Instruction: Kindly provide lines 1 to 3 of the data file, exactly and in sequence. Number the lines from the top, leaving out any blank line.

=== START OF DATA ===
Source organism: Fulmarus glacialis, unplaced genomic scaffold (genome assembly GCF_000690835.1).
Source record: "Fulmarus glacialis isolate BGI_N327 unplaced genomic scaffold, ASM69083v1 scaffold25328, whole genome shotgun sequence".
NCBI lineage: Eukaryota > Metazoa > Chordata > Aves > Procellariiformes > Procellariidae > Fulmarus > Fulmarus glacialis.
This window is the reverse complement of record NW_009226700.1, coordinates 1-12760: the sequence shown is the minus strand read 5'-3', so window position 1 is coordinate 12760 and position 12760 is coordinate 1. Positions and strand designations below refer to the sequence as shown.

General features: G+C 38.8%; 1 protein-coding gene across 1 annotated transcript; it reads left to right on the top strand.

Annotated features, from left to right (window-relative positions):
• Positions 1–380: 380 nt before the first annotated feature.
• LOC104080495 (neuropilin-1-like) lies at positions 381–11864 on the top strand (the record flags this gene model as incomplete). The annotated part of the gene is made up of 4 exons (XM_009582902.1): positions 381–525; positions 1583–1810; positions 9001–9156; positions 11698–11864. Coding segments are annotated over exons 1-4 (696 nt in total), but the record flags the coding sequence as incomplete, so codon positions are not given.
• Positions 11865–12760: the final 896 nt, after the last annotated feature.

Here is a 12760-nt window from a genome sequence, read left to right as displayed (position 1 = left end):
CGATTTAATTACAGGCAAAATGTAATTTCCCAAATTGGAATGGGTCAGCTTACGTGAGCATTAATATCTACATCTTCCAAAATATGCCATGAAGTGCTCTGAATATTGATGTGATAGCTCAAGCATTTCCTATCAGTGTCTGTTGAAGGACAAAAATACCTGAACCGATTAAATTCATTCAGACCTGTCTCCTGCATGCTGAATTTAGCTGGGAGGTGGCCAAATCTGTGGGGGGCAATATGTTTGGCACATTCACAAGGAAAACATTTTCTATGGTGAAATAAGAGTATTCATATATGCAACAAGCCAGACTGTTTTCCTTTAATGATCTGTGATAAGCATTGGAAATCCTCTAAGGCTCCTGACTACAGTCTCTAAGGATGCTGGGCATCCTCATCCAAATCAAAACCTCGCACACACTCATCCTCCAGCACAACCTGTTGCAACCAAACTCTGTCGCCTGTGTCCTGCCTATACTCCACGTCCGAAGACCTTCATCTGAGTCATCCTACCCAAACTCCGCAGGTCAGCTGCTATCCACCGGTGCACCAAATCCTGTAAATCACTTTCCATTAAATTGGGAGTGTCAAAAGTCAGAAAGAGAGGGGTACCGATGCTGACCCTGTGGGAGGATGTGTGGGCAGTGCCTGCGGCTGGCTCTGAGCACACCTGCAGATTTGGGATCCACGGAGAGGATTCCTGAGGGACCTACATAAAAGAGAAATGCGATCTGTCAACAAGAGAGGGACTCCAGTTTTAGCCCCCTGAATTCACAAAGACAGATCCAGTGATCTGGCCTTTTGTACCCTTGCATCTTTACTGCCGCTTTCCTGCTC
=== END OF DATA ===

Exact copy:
Source organism: Fulmarus glacialis, unplaced genomic scaffold (genome assembly GCF_000690835.1).
Source record: "Fulmarus glacialis isolate BGI_N327 unplaced genomic scaffold, ASM69083v1 scaffold25328, whole genome shotgun sequence".
NCBI lineage: Eukaryota > Metazoa > Chordata > Aves > Procellariiformes > Procellariidae > Fulmarus > Fulmarus glacialis.